In my view this means that the Council cannot rely on its Local Plan and needs to assess planning applications in the context of Government advice in paragraph 11 of the Revised NPPF  [was paragraph 14 of the previous NPPF]
“For decision takers this means where
…the policies which are most important for determing the application are out-of-date, granting permission unless
(I) The application of policies in this Framework that protect areas or assets of particular importance provides a clear reason for refusing the development proposed, or,
(ii) Any adverse impacts of doing so would significantly and demonstrably outweigh the benefits when assessed against the policies in this Framework taken as a whole”
In terms of my assessment of the merits of the applications judged against all material planning considerations I have yet to receive definitive replies from the highway authority and drainage authority in respect of the detailed questions I raised with them. [details as previously discussed and shared online]. I believe those answers will be important [but not necessarily decisive] to the overall consideration of the proposals.
I am of course also required to assess the merits of the proposals against Government advice within the Revised NPPF  that relates to sustainable development. I am currently continuing to make those assessments ahead of writing my report.
As yet I am unable to indicate which Development Management Committee the cases will be referred to because I have not yet drafted them.
As and when the position becomes clearer I shall email you again.
Reason for Delay
The three Applications were submitted in April 2017 and as of September 2018 a date for them to be heard by the Planning Committee has not been confirmed.
The major cause of this delay has been issues of sustainability which have been highlighted and required investigation. These issues will be found throughout the web site, particularly in the “Lobbying Section“.
The major current issues are highways safety and flooding & sewerage.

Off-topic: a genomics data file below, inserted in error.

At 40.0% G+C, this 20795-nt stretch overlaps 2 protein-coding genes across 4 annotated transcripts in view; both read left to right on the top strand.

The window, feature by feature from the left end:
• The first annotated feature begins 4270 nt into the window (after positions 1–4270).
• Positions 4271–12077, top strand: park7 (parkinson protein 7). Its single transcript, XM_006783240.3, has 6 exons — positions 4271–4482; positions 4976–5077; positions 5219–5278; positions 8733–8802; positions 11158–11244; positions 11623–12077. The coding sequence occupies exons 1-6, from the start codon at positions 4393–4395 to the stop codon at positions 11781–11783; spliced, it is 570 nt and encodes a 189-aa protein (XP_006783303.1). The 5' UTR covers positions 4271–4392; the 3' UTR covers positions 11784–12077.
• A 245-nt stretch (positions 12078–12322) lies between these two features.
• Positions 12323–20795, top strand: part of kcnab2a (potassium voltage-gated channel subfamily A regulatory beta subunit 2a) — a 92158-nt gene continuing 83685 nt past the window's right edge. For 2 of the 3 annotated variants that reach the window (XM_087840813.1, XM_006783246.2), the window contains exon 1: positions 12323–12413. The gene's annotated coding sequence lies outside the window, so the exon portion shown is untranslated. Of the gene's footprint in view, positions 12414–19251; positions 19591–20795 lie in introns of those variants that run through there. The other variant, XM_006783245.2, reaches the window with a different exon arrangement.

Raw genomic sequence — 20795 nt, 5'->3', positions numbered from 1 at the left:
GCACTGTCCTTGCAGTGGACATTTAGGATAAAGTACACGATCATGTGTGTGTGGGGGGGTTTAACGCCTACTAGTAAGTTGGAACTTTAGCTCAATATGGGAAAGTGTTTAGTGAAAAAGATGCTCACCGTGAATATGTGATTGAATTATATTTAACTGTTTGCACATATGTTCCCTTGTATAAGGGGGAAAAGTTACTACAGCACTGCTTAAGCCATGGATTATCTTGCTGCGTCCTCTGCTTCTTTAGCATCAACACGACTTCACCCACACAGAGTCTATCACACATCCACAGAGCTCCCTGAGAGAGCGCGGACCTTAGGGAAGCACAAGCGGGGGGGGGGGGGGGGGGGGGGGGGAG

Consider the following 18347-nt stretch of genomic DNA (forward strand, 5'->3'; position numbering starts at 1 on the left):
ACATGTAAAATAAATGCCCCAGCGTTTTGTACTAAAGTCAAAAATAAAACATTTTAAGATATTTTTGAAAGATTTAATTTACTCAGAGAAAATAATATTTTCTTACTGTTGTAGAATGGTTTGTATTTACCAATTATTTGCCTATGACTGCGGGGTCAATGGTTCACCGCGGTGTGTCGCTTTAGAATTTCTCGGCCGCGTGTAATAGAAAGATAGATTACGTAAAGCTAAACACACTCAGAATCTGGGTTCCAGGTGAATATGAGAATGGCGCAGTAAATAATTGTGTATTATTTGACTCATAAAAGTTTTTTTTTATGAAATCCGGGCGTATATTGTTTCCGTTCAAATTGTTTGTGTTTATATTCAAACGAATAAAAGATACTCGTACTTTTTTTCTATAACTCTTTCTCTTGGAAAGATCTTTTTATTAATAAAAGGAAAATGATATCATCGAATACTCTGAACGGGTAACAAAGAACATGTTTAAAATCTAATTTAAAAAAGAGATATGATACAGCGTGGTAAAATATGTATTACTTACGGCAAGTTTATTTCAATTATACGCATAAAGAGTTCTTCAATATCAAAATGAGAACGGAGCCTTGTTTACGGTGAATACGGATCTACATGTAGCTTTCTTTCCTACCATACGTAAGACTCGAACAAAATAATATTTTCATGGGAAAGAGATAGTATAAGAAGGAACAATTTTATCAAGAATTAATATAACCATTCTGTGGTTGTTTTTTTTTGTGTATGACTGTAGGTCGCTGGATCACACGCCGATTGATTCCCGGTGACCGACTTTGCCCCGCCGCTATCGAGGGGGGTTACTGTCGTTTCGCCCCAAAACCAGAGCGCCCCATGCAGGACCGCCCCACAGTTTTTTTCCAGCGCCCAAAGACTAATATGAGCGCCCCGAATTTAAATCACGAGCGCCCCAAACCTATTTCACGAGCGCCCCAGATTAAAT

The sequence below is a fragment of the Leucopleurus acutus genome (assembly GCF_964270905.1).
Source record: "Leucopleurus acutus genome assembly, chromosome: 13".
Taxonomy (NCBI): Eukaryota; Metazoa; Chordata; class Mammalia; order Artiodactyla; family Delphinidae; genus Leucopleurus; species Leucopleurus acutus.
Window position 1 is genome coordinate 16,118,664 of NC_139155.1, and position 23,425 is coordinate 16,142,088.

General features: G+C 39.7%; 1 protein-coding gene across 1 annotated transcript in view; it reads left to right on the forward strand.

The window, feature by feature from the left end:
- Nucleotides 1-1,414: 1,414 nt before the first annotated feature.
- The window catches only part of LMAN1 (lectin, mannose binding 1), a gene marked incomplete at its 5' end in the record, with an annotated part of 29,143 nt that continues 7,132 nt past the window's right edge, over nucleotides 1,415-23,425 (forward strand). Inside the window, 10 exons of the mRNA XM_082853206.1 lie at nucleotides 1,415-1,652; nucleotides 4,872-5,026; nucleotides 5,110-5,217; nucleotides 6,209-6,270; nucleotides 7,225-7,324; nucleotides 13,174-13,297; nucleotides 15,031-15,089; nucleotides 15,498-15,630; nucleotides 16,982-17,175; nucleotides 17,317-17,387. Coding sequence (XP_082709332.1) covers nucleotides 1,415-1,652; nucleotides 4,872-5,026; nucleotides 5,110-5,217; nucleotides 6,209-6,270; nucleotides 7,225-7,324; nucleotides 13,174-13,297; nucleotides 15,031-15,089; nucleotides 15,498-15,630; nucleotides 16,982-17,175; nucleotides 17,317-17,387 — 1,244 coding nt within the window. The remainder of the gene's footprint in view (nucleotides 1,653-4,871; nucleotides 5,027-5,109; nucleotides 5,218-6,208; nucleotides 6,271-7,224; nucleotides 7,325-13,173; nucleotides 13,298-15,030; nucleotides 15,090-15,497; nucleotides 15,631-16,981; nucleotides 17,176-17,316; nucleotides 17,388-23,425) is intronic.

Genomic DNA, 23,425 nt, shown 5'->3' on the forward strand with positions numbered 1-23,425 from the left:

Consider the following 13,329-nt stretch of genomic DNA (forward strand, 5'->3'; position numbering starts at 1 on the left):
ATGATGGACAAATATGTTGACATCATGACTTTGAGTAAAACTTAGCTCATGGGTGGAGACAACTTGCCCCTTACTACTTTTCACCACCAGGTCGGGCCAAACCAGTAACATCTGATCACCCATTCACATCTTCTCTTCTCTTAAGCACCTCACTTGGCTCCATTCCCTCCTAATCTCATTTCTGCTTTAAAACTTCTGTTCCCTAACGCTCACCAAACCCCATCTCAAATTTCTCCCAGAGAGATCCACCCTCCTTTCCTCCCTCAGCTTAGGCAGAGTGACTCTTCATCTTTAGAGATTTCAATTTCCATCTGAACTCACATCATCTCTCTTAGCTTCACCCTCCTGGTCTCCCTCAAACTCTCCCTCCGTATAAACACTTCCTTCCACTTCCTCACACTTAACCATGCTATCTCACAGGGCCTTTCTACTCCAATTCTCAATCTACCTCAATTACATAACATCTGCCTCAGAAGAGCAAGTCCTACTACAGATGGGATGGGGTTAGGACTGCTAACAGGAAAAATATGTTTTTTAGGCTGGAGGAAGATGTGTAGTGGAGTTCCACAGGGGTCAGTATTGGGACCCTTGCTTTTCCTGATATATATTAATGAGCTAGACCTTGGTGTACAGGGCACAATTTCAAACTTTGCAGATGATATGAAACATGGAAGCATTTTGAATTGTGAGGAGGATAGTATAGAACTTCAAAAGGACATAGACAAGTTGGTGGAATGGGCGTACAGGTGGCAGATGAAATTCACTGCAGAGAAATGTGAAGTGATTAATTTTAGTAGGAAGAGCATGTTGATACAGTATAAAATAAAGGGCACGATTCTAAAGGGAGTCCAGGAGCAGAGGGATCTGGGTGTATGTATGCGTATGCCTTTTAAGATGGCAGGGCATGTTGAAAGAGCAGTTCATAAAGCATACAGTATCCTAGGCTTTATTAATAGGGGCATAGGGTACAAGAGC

Suffolk Archaeology has also asked for further information.
Cranswick, the owners of the Chicken Factory at Weybread have received Planning Permission to develop a new factory on the Eye Industrial Estate and have applied for 110 new homes to be built on the site in Weybread. No decision on this housing application has yet been made. There is concern that this will increase the strain on services in Fressingfield with more people using the school, Medical Centre and roads. There is already an issue over the capacity of the sewer where it is pumped to Weybread.
It may appear as if nothing has been happening in respect of these major Applications for houses in our village. We know from talking to many of you at the time of the Petition, the formal objections many of you sent to Mid Suffolk and the high level of attendance at the public meetings that there are major and widespread concerns over these very large developments.
We, as a community, need to have our voice heard and SAFE is taking an active role in this. When the date for the Planning Committee is known we will make sure that this is widely publicised.
Actions Undertaken By SAFE
SAFE organised and arranged the posters in the village to limit development. We instigated public meetings, wrote lobbying papers and encouraged others to do so. We will circulate details of the Planning Committee Meeting and arrange transport, once the date is finalised. Articles have been written for Six Sense to keep the village informed.